X

Thank you for sharing!

Your article was successfully shared with the contacts you provided.
In 1999, a barn housing chickens on the Buckeye Egg Farm outside Columbus, Ohio, began leaking manure into a local creek, killing the fish and fouling the area. That same spring, the farm had another major spill, sending ammonium fertilizer into a different creek. Shortly thereafter, said plaintiffs’ attorney Joel Campbell, nearby property owners sued Buckeye and its owner, Anton Pohlman, charging negligence, nuisance and trespass. In addition to the pollution, said Campbell, the plaintiffs contended that the operation had caused a massive infestation of flies. The farm had been on the site since the early 1980s, but grew significantly in the past decade, Campbell said. The operation now has more than 7 million chickens, but, he said, the manure management process has not kept up with the growth. Campbell said that in the ’80s, “Buckeye was authorized by the state [Environmental Protection Agency] to grow that high,” but has since received numerous citations for violations of environmental rules. Each of the plaintiffs testified at trial about “how it affected their day-to-day lives,” said Campbell. “They testified they haven’t been able to sit on their back porch for years because of the flies.” The defendants conceded that there were some environmental problems, said defense counsel Thomas Rosenberg. “But most were issues between us and the Ohio EPA, and the problems did not affect the plaintiffs. The plaintiffs’ damages were not in the neighborhood of their claims.” The farm has committed $50 million to $60 million to address the problems, he said. On Sept. 9, a Newark, Ohio, jury awarded the plaintiffs $19.7 million, including $15.7 million in punitives. The jury also awarded the plaintiffs an as-yet-undetermined amount of attorneys’ fees. The defendants are weighing their options, including settlement negotiations, post-trial motions and a possible bankruptcy filing, said Rosenberg. The plaintiffs’ attorneys were David Bertsch, David Hilkert and Peter Hahn of Buckingham, Doolittle & Burroughs in Akron, Ohio; and Joel Campbell and John Sproat of Britt, Campbell, Nagel & Sproat in Columbus, Ohio. The defense attorneys were Thomas Rosenberg and Rex Littrell of Ulmer & Berne, also in Columbus.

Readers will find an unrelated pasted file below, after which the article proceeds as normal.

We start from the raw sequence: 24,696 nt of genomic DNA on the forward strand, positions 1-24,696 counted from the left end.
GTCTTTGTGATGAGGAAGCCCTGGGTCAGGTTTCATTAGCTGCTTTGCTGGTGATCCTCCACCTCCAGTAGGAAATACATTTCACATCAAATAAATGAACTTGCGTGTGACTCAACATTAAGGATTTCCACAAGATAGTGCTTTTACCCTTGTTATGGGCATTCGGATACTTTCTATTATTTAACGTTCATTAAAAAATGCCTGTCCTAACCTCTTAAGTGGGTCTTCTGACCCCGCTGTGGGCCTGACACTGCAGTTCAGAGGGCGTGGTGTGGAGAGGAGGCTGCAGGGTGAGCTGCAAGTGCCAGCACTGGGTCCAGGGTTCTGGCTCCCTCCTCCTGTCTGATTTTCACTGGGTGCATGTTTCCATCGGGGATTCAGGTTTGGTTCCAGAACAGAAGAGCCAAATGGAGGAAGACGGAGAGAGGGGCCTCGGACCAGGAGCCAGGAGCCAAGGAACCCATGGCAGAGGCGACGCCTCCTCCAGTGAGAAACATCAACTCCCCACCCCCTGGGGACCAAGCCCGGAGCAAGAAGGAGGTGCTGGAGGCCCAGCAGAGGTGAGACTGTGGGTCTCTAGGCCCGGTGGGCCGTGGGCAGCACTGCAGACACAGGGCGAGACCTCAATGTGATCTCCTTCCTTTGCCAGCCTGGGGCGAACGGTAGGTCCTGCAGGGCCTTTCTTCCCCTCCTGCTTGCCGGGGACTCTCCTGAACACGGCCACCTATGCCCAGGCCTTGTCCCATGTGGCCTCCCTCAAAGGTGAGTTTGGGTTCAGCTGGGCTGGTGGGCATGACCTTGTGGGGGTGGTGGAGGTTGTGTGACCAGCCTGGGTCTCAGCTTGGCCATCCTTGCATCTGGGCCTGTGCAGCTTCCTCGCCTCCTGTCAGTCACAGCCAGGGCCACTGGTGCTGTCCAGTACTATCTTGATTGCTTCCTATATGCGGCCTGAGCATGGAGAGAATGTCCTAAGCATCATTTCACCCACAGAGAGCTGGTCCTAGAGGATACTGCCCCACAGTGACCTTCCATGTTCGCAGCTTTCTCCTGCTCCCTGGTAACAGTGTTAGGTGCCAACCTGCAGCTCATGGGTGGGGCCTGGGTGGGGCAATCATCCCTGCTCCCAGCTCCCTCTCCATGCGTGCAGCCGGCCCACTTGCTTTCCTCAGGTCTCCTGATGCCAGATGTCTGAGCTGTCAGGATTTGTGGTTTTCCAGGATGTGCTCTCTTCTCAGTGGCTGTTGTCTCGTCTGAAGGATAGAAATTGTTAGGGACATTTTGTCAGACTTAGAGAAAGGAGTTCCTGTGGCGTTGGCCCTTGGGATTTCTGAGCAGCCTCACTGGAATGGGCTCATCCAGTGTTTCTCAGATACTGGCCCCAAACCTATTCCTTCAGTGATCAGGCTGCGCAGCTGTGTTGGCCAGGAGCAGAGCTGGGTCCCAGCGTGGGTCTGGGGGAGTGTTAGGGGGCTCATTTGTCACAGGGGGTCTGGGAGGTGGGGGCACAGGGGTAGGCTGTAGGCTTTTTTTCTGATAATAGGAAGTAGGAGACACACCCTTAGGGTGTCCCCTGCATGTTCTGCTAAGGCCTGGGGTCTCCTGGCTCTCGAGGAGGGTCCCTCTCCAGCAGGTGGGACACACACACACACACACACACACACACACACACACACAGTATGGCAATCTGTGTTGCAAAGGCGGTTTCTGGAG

This content has been archived. It is available through our partners, LexisNexis® and Bloomberg Law.

To view this content, please continue to their sites.

Not a Lexis Advance® Subscriber?
Subscribe Now

Not a Bloomberg Law Subscriber?
Subscribe Now

Why am I seeing this?

LexisNexis® and Bloomberg Law are third party online distributors of the broad collection of current and archived versions of ALM's legal news publications. LexisNexis® and Bloomberg Law customers are able to access and use ALM's content, including content from the National Law Journal, The American Lawyer, Legaltech News, The New York Law Journal, and Corporate Counsel, as well as other sources of legal information.

For questions call 1-877-256-2472 or contact us at [email protected]

 
Reprints & Licensing
Mentioned in a Law.com story?

License our industry-leading legal content to extend your thought leadership and build your brand.

 

ALM Legal Publication Newsletters

Sign Up Today and Never Miss Another Story.

As part of your digital membership, you can sign up for an unlimited number of a wide range of complimentary newsletters. Visit your My Account page to make your selections. Get the timely legal news and critical analysis you cannot afford to miss. Tailored just for you. In your inbox. Every day.

Copyright © 2021 ALM Media Properties, LLC. All Rights Reserved.